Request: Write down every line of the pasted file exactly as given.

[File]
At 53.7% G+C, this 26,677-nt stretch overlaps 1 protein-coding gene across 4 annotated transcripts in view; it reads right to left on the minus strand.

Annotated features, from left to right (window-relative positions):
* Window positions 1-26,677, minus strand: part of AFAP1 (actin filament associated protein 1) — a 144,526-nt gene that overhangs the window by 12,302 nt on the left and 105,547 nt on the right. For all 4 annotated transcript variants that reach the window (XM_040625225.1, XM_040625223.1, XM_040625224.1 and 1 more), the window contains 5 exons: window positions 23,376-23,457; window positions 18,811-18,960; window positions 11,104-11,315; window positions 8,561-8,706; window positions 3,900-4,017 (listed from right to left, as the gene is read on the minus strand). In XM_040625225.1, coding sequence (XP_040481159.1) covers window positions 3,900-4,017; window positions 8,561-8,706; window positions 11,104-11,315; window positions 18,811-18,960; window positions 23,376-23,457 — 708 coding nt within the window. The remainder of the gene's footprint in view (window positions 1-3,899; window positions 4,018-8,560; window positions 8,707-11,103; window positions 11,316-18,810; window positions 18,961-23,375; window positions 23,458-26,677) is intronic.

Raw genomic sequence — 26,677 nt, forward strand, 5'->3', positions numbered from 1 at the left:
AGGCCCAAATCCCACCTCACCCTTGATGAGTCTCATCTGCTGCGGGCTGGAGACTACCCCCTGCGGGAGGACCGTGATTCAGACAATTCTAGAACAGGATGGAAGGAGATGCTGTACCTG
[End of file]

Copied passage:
At 53.7% G+C, this 26,677-nt stretch overlaps 1 protein-coding gene across 4 annotated transcripts in view; it reads right to left on the minus strand.

Annotated features, from left to right (window-relative positions):
* Window positions 1-26,677, minus strand: part of AFAP1 (actin filament associated protein 1) — a 144,526-nt gene that overhangs the window by 12,302 nt on the left and 105,547 nt on the right. For all 4 annotated transcript variants that reach the window (XM_040625225.1, XM_040625223.1, XM_040625224.1 and 1 more), the window contains 5 exons: window positions 23,376-23,457; window positions 18,811-18,960; window positions 11,104-11,315; window positions 8,561-8,706; window positions 3,900-4,017 (listed from right to left, as the gene is read on the minus strand). In XM_040625225.1, coding sequence (XP_040481159.1) covers window positions 3,900-4,017; window positions 8,561-8,706; window positions 11,104-11,315; window positions 18,811-18,960; window positions 23,376-23,457 — 708 coding nt within the window. The remainder of the gene's footprint in view (window positions 1-3,899; window positions 4,018-8,560; window positions 8,707-11,103; window positions 11,316-18,810; window positions 18,961-23,375; window positions 23,458-26,677) is intronic.

Raw genomic sequence — 26,677 nt, forward strand, 5'->3', positions numbered from 1 at the left:
AGGCCCAAATCCCACCTCACCCTTGATGAGTCTCATCTGCTGCGGGCTGGAGACTACCCCCTGCGGGAGGACCGTGATTCAGACAATTCTAGAACAGGATGGAAGGAGATGCTGTACCTG